Slavery routes – a short history of human trafficking
In the 17th century, almost seven million slaves toiled in sugar production. The French, English, Dutch and Spanish empires all sought profits from "white gold.” Part 3 of this four-part series focuses on the brutality of the colonial powers.
In the 17th century, the Atlantic became the battleground of a war for sugar. European kingdoms sought ever-greater riches. To satisfy their greed, they opened new slavery routes from Africa to the islands of the New World in the Caribbean.
With the complicity of banks and insurance companies, they industrialized the slave trade, pushing the number of deportations to unprecedented levels.
Almost seven million Africans were trapped in captivity, in an endless spiral of violence. Up until the abolition of slavery, humans were trafficked across immense territories. The slave trade drew its own frontiers and created its own laws in a world marked by violence and the thirst for power and profit.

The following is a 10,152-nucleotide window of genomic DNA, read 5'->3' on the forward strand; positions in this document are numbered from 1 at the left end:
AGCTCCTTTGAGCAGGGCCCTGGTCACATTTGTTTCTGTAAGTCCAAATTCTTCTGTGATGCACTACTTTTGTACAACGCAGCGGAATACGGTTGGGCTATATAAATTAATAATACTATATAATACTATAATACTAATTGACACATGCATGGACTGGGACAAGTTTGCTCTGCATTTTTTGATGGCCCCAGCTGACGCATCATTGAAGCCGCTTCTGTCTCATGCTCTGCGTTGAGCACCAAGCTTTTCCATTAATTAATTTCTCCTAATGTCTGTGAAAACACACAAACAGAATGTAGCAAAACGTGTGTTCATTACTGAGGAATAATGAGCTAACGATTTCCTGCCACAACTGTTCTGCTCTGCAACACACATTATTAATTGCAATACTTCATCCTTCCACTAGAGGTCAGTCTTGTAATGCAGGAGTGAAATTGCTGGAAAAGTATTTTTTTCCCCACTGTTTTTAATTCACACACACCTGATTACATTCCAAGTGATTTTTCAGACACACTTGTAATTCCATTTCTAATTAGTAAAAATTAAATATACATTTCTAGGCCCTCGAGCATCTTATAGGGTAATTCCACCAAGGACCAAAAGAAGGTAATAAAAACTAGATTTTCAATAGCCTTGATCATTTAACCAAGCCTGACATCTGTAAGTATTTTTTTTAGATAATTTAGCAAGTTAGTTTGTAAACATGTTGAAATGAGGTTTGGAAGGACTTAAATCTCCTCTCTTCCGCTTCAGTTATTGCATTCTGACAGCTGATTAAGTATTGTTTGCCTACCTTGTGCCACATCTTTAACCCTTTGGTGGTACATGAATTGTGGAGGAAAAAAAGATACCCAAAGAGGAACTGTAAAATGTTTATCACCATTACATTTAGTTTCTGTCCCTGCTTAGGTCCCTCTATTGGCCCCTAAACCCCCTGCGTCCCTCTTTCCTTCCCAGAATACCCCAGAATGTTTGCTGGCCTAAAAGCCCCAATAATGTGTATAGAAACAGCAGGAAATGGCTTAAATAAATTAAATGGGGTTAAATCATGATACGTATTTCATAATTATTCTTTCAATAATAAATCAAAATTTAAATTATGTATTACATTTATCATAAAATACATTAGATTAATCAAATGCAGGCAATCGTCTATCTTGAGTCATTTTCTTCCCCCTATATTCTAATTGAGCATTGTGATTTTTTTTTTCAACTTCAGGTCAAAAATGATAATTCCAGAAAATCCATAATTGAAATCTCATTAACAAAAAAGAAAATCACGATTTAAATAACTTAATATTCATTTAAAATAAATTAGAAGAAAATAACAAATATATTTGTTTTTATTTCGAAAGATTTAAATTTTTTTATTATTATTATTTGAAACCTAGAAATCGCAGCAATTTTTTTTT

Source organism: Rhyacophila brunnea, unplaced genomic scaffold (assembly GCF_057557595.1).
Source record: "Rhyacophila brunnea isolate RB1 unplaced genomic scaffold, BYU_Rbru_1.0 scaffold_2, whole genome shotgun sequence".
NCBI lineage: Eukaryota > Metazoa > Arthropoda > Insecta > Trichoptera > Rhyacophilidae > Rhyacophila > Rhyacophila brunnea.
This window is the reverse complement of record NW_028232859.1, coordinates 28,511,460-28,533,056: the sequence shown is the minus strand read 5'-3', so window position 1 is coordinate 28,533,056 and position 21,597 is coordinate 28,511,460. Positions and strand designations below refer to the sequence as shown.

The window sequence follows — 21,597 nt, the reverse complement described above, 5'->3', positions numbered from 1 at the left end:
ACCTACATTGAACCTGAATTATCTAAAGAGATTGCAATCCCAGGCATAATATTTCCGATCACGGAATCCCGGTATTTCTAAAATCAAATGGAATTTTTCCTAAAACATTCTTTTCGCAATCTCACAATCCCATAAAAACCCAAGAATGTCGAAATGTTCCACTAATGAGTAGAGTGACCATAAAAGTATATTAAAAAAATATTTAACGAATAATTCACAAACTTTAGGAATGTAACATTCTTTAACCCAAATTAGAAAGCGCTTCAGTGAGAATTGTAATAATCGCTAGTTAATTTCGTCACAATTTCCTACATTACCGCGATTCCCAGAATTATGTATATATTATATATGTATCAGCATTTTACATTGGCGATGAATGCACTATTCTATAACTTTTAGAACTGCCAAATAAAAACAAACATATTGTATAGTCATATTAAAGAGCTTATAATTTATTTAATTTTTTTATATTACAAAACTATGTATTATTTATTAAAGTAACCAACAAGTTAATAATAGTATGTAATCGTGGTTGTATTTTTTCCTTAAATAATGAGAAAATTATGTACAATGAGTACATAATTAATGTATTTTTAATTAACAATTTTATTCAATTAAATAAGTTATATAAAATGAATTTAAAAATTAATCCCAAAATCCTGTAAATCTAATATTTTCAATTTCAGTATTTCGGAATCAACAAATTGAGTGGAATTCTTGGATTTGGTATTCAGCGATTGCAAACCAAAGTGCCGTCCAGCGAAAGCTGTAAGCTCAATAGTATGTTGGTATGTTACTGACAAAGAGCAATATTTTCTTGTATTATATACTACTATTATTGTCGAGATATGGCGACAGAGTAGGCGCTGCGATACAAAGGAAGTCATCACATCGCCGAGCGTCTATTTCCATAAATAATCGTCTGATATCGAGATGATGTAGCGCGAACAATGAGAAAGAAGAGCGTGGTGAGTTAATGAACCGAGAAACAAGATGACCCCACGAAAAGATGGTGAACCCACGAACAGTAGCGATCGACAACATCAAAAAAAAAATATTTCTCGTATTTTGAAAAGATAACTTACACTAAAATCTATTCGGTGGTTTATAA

The history of slavery dates back to the earliest advanced, human civilizations. As early as the 7th century A.D, Africa became the epicenter of a human trafficking network that stretched across the globe.
Nubian, Fulani, Mandinka, Songhai, Susu, Akan, Yoruba, Igbo, Kongo, Yao, Somali... more than twenty million Africans were deported, sold and enslaved. The scale of the trade was so immense that for a long time, it was impossible to untangle the mechanisms that drove this criminal system.